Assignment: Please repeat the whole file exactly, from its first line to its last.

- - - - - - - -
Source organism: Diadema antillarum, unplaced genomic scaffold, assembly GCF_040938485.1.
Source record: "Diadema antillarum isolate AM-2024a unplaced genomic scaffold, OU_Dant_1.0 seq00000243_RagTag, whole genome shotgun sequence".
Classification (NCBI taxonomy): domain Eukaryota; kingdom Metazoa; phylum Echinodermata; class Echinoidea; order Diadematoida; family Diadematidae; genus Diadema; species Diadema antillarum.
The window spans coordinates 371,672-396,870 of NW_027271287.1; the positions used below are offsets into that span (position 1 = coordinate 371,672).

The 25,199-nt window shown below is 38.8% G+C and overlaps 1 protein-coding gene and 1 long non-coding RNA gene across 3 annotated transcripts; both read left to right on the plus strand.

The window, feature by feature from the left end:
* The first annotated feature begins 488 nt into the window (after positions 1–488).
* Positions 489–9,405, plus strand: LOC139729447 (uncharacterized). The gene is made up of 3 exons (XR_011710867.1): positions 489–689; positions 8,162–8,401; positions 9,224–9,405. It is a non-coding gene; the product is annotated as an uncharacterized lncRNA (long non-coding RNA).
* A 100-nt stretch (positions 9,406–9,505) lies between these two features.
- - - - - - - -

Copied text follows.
Source organism: Diadema antillarum, unplaced genomic scaffold, assembly GCF_040938485.1.
Source record: "Diadema antillarum isolate AM-2024a unplaced genomic scaffold, OU_Dant_1.0 seq00000243_RagTag, whole genome shotgun sequence".
Classification (NCBI taxonomy): domain Eukaryota; kingdom Metazoa; phylum Echinodermata; class Echinoidea; order Diadematoida; family Diadematidae; genus Diadema; species Diadema antillarum.
The window spans coordinates 371,672-396,870 of NW_027271287.1; the positions used below are offsets into that span (position 1 = coordinate 371,672).

The 25,199-nt window shown below is 38.8% G+C and overlaps 1 protein-coding gene and 1 long non-coding RNA gene across 3 annotated transcripts; both read left to right on the plus strand.

The window, feature by feature from the left end:
* The first annotated feature begins 488 nt into the window (after positions 1–488).
* Positions 489–9,405, plus strand: LOC139729447 (uncharacterized). The gene is made up of 3 exons (XR_011710867.1): positions 489–689; positions 8,162–8,401; positions 9,224–9,405. It is a non-coding gene; the product is annotated as an uncharacterized lncRNA (long non-coding RNA).
* A 100-nt stretch (positions 9,406–9,505) lies between these two features.